Energy($$s) saved at home can be expended on the range, and when precision 50BMG rounds from Arizona Ammunition are more than $5US/round... I need to save pennies.
And boy howdy could you get a penny to shine like the dickens by rubbing ... really rubbing that ol’ mercury all over the copper.
Personally I like them but understand that others don’t and they shouldn’t be forced to use them any more than I want to be prevented from using them.
“Sheesh. As a boy, every time a fever thermometer broke I collected the mercury to play with (20 or more times a CFLs mercury)”
There was some common use for mercury, but I don’t remember what. But as a kid, I also remember playing with the stuff and how it’d slide and roll around in your hands, and dropping it from one hand to the other. We also called it quicksilver, and I distinctly remember playing with globs of it as big around as a quarter.
More Chinese junk being pushed down our throats by bought-and-paid-for politicians.
where are you getting LED [HILED or HIOLED] lamps that come anywhere near duplicating the color and intensity of incandescent bulbs?? And for how much??
I knew these were on the development track, but hadn’t yeat heard that any were “ready for prime time.”
This is an interesting account. My experience has been different. I’ve been around quite a few broken fluorescent tubes (the four foot kind) - back when I was working at a hardware store to pay for college, and never encountered symptoms remotely like the ones described.
separatin gold from ore,was one use
My MIL & FIL were both urging my husband and I to get rid of our “regular” light bulbs because it would “save money”. We tried to explain to them the risks associated with these new “compact flourescents”, but they are from Illinois, and they simply wouldn’t believe us because after all the government there had just passed a law about requiring them! *rolls eyes*
Anyway, it’s not just about accidental exposure to a broken bulb that I’m worried about here - what about our landfills and waterways? I don’t recall any special programs being toted out to take care of disposal of these bulbs. The general public has NO CLUE that they even contain mercury to begin with.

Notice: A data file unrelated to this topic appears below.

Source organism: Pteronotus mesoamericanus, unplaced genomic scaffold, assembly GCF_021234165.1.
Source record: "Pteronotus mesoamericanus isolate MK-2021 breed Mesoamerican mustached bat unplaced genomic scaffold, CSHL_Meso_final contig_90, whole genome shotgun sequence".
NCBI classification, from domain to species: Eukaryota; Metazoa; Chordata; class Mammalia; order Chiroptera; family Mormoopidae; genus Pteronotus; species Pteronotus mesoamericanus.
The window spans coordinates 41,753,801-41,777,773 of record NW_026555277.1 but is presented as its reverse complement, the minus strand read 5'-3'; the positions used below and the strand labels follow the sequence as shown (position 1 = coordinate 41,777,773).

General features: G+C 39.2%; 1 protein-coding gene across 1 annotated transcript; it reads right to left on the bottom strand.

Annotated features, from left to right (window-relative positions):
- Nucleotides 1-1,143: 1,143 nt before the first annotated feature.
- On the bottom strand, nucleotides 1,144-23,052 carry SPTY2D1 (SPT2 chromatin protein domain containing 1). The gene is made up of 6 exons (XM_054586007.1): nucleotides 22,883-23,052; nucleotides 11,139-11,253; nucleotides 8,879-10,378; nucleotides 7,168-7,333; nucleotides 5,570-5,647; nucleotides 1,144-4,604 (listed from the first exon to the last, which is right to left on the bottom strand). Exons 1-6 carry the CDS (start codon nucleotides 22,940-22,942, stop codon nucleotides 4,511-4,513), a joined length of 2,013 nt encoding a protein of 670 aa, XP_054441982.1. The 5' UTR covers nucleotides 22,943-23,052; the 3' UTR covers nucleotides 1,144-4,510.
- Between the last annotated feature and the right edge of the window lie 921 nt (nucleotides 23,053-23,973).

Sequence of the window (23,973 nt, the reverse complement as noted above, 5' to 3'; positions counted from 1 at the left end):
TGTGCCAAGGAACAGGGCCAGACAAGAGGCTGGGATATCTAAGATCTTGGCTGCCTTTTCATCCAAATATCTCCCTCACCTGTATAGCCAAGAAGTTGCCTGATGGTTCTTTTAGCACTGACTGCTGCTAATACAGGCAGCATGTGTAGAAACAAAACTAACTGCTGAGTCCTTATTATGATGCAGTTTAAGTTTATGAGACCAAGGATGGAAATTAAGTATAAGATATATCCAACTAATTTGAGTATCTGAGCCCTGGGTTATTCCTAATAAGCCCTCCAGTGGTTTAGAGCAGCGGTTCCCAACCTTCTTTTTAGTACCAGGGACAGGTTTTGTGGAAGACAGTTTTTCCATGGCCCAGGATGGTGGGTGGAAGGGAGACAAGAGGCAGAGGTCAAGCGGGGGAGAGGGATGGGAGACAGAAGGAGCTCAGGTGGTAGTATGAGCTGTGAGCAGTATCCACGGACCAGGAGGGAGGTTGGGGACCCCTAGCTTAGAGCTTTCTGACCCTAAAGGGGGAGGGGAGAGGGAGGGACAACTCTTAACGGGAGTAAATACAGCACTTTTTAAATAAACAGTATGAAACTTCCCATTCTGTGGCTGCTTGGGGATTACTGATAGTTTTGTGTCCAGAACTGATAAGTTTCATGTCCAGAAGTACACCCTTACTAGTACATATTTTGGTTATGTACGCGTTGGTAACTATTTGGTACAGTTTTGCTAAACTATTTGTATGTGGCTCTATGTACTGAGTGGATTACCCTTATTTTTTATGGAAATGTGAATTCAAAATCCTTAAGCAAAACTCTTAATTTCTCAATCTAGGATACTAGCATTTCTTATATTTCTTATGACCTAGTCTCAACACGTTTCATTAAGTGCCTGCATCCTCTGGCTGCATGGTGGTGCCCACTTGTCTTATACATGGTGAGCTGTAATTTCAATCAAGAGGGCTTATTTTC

Very scary, and just another example of how the liberals (especially politicians) - when something “feels good” or “sounds right” are so quick to jump on the bandwagon.
I have to say here for the record - that when I was a young child (between 7-10?), I broke an old glass thermometer and ended up playing with the “really cool silver beady stuff” that came out (mercury). When my mom entered my room she was HORRIFIED! I must’ve been playing with it for quite some time, I remember rolling it around on my hands watching it bead, ball up and roll off - it was REALLY COOL to tell you the truth...
Anyway, I don’t remember ANY symptoms such as what was described here. I have also told this story to doctors over the years, and as far as anyone can tell I have no lasting damage from this experience either!
Another symptom of mercury oisoning-pay is that written ords-way will sometimes appear as pig latin.
EVERY florescent bulb, including the ones we have been using since I was in grade school 60 years ago, have mercury in them. It is a basic component needed to get the amount of light out of them in an efficient manner. Old fever thermometers and home HVAC systems have much more mercury than the CFLs, and we have been using them for YEARS without all this hysteria!
Our policy is being established by mental midgets!
A gradual adjustment/adaptation phase for the human, and it's amazing what works well.
I don't need 120 lumens when I'm sitting down at night, working on a laptop.
I need 120 lumens when I cook dinner. And the windows work fine. I eat before sundown.
I have a “XXXX” allergy to mercury in any form, including the vapor. For me, it takes the form of a “poison ivy” rash all over my body, which itches agonizingly, and takes several weeks to clear. Needless to say, I try to steer VERY clear of any place where mercury might be present.